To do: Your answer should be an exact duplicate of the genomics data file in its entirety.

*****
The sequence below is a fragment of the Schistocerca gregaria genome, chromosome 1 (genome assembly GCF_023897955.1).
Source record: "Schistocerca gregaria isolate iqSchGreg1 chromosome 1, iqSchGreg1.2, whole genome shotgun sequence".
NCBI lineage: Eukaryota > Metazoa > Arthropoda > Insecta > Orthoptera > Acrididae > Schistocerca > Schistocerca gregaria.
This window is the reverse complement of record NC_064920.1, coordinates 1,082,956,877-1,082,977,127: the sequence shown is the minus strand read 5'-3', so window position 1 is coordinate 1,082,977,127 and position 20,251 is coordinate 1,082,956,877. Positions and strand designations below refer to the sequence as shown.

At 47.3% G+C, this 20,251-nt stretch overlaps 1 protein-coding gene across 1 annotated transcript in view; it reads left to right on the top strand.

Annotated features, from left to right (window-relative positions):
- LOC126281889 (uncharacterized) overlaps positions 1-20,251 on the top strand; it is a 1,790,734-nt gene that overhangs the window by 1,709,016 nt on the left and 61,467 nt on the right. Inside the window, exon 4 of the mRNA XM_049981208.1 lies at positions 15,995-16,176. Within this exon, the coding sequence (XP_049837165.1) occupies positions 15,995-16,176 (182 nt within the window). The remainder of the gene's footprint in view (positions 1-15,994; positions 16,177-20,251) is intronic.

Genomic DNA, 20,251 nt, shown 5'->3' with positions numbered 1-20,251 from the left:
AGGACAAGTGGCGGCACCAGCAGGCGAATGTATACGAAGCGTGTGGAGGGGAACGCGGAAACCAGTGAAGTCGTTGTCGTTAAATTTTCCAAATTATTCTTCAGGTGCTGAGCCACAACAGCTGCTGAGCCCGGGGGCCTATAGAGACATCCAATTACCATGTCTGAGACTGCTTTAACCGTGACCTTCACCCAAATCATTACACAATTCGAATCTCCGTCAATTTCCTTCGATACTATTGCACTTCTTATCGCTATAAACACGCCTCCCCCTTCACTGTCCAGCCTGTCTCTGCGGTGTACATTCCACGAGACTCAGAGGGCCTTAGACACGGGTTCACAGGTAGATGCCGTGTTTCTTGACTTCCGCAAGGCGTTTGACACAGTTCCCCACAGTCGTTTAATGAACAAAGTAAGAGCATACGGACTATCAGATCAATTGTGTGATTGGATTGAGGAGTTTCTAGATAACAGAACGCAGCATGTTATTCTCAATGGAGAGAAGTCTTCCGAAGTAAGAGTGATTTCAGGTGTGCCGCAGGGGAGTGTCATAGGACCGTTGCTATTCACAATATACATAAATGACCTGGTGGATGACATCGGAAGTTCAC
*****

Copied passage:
The sequence below is a fragment of the Schistocerca gregaria genome, chromosome 1 (genome assembly GCF_023897955.1).
Source record: "Schistocerca gregaria isolate iqSchGreg1 chromosome 1, iqSchGreg1.2, whole genome shotgun sequence".
NCBI lineage: Eukaryota > Metazoa > Arthropoda > Insecta > Orthoptera > Acrididae > Schistocerca > Schistocerca gregaria.
This window is the reverse complement of record NC_064920.1, coordinates 1,082,956,877-1,082,977,127: the sequence shown is the minus strand read 5'-3', so window position 1 is coordinate 1,082,977,127 and position 20,251 is coordinate 1,082,956,877. Positions and strand designations below refer to the sequence as shown.

At 47.3% G+C, this 20,251-nt stretch overlaps 1 protein-coding gene across 1 annotated transcript in view; it reads left to right on the top strand.

Annotated features, from left to right (window-relative positions):
- LOC126281889 (uncharacterized) overlaps positions 1-20,251 on the top strand; it is a 1,790,734-nt gene that overhangs the window by 1,709,016 nt on the left and 61,467 nt on the right. Inside the window, exon 4 of the mRNA XM_049981208.1 lies at positions 15,995-16,176. Within this exon, the coding sequence (XP_049837165.1) occupies positions 15,995-16,176 (182 nt within the window). The remainder of the gene's footprint in view (positions 1-15,994; positions 16,177-20,251) is intronic.

Genomic DNA, 20,251 nt, shown 5'->3' with positions numbered 1-20,251 from the left:
AGGACAAGTGGCGGCACCAGCAGGCGAATGTATACGAAGCGTGTGGAGGGGAACGCGGAAACCAGTGAAGTCGTTGTCGTTAAATTTTCCAAATTATTCTTCAGGTGCTGAGCCACAACAGCTGCTGAGCCCGGGGGCCTATAGAGACATCCAATTACCATGTCTGAGACTGCTTTAACCGTGACCTTCACCCAAATCATTACACAATTCGAATCTCCGTCAATTTCCTTCGATACTATTGCACTTCTTATCGCTATAAACACGCCTCCCCCTTCACTGTCCAGCCTGTCTCTGCGGTGTACATTCCACGAGACTCAGAGGGCCTTAGACACGGGTTCACAGGTAGATGCCGTGTTTCTTGACTTCCGCAAGGCGTTTGACACAGTTCCCCACAGTCGTTTAATGAACAAAGTAAGAGCATACGGACTATCAGATCAATTGTGTGATTGGATTGAGGAGTTTCTAGATAACAGAACGCAGCATGTTATTCTCAATGGAGAGAAGTCTTCCGAAGTAAGAGTGATTTCAGGTGTGCCGCAGGGGAGTGTCATAGGACCGTTGCTATTCACAATATACATAAATGACCTGGTGGATGACATCGGAAGTTCAC